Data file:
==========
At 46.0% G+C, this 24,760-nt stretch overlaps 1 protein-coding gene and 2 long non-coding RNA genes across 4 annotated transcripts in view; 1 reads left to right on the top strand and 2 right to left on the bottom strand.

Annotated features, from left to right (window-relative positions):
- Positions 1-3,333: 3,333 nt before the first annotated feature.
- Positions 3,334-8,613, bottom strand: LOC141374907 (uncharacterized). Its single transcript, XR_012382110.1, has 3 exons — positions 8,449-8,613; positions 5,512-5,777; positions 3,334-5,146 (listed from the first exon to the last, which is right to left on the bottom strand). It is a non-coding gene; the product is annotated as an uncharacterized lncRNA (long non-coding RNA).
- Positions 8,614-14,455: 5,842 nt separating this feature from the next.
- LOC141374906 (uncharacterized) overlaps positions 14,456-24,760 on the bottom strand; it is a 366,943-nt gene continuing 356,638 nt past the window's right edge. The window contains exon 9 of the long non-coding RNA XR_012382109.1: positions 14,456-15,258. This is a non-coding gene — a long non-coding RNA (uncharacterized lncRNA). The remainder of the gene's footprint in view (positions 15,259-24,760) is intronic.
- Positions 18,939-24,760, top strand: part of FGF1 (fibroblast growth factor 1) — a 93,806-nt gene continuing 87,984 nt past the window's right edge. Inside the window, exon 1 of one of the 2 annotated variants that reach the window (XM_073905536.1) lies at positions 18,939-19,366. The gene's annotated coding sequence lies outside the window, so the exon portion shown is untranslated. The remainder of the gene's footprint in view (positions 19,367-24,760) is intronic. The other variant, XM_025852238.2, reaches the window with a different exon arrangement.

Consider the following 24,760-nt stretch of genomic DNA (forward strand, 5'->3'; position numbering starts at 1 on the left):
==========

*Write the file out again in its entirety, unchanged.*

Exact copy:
At 46.0% G+C, this 24,760-nt stretch overlaps 1 protein-coding gene and 2 long non-coding RNA genes across 4 annotated transcripts in view; 1 reads left to right on the top strand and 2 right to left on the bottom strand.

Annotated features, from left to right (window-relative positions):
- Positions 1-3,333: 3,333 nt before the first annotated feature.
- Positions 3,334-8,613, bottom strand: LOC141374907 (uncharacterized). Its single transcript, XR_012382110.1, has 3 exons — positions 8,449-8,613; positions 5,512-5,777; positions 3,334-5,146 (listed from the first exon to the last, which is right to left on the bottom strand). It is a non-coding gene; the product is annotated as an uncharacterized lncRNA (long non-coding RNA).
- Positions 8,614-14,455: 5,842 nt separating this feature from the next.
- LOC141374906 (uncharacterized) overlaps positions 14,456-24,760 on the bottom strand; it is a 366,943-nt gene continuing 356,638 nt past the window's right edge. The window contains exon 9 of the long non-coding RNA XR_012382109.1: positions 14,456-15,258. This is a non-coding gene — a long non-coding RNA (uncharacterized lncRNA). The remainder of the gene's footprint in view (positions 15,259-24,760) is intronic.
- Positions 18,939-24,760, top strand: part of FGF1 (fibroblast growth factor 1) — a 93,806-nt gene continuing 87,984 nt past the window's right edge. Inside the window, exon 1 of one of the 2 annotated variants that reach the window (XM_073905536.1) lies at positions 18,939-19,366. The gene's annotated coding sequence lies outside the window, so the exon portion shown is untranslated. The remainder of the gene's footprint in view (positions 19,367-24,760) is intronic. The other variant, XM_025852238.2, reaches the window with a different exon arrangement.

Consider the following 24,760-nt stretch of genomic DNA (forward strand, 5'->3'; position numbering starts at 1 on the left):